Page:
dinosaur theory holds water
of C paleontologist studies buoyancy
by NSERC Newsbureau
They were the biggest animals ever to walk the earth.
And now the giant sauropod dinosaurs – known as “long-necks” to
millions of kids – have another claim to fame. They were also
the largest to ever float.
The sauropod dinosaurs were the colossal corks of the Mesozoic,” says
Donald Henderson (right), a postdoctoral researcher at
the U of C who teaches biology and conducts research with Faculty
of Science professor Anthony
presented his NSERC-funded discovery this month at the annual meeting
of the Society of Vertebrate Paleontology
in St. Paul, Minnesota.
it’s well known that many modern large animals can swim,
sauropods have long been viewed as bulky leviathans in a
class of their own. These giants tipped the scales at between
10 and 30 tonnes
and were up to 30 metres long and 12 metres in height.
initially thought they were swamp waders, too huge to have survived
on land without crushing themselves.
In the 1950s, the theory changed; some thought a submerged
be covered with water to such a depth that the water pressure
allow it to expand its lungs.
evidence appeared that these heavyweights had bird-like lungs and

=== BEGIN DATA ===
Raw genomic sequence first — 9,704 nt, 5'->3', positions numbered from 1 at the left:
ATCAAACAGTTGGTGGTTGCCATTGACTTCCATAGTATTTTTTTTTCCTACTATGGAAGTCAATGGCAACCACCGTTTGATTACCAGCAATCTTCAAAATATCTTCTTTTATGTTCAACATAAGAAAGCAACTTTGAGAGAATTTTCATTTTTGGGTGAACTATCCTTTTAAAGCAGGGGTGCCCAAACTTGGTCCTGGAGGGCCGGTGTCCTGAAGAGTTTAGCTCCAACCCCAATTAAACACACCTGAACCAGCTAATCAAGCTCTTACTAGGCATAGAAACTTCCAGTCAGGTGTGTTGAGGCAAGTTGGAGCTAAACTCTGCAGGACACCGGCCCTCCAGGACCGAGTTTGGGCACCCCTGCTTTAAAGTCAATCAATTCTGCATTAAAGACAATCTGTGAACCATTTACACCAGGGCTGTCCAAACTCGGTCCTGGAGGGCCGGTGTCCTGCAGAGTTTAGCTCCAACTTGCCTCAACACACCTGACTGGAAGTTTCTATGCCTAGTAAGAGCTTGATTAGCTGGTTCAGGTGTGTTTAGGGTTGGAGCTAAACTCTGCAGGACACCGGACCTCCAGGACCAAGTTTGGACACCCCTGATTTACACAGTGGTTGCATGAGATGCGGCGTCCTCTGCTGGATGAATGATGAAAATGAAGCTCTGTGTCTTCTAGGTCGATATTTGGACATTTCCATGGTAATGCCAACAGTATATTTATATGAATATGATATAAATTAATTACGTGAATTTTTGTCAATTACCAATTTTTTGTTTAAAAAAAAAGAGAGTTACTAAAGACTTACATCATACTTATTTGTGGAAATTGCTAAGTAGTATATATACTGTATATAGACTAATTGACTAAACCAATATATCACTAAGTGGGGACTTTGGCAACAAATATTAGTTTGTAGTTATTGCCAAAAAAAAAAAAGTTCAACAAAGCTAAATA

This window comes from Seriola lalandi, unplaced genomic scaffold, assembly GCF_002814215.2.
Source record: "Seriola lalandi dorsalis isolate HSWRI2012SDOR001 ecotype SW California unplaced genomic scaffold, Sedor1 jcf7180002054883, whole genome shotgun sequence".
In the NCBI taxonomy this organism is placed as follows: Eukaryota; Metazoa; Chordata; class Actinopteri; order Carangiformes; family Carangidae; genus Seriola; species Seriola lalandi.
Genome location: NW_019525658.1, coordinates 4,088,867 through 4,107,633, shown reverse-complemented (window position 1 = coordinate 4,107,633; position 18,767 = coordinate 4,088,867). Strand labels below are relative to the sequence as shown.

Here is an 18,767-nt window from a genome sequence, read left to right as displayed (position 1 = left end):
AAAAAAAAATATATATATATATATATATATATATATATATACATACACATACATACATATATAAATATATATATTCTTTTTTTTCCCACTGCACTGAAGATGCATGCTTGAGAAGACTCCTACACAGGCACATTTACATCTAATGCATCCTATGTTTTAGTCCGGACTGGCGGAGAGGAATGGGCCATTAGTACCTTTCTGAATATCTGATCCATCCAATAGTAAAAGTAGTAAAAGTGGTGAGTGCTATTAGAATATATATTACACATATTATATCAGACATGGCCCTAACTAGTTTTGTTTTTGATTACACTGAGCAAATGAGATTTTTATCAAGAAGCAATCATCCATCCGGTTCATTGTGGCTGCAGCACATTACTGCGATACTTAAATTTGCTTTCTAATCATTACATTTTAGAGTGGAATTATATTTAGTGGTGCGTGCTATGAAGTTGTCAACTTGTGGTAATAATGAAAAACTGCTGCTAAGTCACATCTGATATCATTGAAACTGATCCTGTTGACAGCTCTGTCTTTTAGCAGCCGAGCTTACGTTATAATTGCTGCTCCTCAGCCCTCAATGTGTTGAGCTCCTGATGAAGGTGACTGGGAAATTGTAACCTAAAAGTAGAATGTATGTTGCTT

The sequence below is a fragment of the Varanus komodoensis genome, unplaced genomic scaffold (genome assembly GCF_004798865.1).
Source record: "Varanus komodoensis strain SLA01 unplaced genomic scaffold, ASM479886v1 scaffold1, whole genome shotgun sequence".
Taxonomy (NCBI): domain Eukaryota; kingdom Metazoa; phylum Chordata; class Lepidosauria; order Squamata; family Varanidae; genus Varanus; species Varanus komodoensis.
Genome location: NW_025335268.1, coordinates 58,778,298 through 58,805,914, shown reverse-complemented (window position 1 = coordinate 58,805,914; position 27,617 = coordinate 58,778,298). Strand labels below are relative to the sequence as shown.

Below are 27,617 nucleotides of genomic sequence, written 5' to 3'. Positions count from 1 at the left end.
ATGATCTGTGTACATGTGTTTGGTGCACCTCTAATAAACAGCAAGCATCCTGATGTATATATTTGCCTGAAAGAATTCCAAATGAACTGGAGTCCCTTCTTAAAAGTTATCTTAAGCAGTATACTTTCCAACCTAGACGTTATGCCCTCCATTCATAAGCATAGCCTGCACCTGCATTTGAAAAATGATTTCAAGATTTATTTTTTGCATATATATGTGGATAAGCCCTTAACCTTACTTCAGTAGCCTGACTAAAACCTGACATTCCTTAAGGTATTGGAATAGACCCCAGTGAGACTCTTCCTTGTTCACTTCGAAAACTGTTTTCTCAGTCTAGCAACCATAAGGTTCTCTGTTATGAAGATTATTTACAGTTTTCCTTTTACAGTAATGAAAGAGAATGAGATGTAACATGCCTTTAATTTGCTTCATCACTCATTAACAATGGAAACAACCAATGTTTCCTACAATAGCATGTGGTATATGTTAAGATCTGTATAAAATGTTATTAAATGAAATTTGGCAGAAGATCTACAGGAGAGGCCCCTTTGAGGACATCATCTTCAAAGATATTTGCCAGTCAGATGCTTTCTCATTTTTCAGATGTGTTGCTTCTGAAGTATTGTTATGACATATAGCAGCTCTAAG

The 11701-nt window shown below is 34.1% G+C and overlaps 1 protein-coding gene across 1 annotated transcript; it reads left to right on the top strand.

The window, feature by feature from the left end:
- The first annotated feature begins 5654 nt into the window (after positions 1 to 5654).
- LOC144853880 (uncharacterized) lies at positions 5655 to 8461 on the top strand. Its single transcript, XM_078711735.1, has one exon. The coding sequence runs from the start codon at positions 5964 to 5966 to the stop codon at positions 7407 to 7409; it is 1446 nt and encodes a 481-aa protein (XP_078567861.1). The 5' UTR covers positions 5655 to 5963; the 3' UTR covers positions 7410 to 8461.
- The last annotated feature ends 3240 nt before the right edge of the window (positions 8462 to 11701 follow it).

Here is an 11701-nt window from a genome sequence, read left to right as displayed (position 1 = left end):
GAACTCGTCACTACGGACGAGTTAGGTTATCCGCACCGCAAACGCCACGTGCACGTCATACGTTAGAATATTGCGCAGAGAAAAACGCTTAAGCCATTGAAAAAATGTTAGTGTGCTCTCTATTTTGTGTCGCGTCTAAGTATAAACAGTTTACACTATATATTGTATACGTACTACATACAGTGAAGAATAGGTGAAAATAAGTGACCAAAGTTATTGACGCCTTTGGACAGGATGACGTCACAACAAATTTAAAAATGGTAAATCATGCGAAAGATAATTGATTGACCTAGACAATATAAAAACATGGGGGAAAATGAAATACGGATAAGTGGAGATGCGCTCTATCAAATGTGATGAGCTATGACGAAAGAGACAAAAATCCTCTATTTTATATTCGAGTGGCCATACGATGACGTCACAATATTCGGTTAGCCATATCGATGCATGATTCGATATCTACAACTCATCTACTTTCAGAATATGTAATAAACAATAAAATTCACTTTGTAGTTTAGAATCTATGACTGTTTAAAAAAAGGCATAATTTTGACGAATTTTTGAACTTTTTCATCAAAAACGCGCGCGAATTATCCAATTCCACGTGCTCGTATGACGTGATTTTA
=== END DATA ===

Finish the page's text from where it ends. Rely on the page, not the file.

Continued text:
air sacs. Modern birds have a series of balloon-like
air sacs in their bodies that reduce their weight and aid
on sauropod vertebrae found the telltale marks of bird-like air
sacs. Scientists now think that sauropods were
full of air – at least 15 percent of their body volume was air
Using 3-D computer modeling, I found that when you give sauropods
bird-like lung systems and air sacs they’re actually really
light . . . so they float really high in the water,” Henderson
the startling discovery using 3-D mathematical and computer models
of animal buoyancy.
modeling also indicates sauropods had a centre of balance above
their centre of buoyancy and so would have
been very unstable once afloat.
If they lost contact with the bottom they would tip sideways
and be in serious trouble,” he says.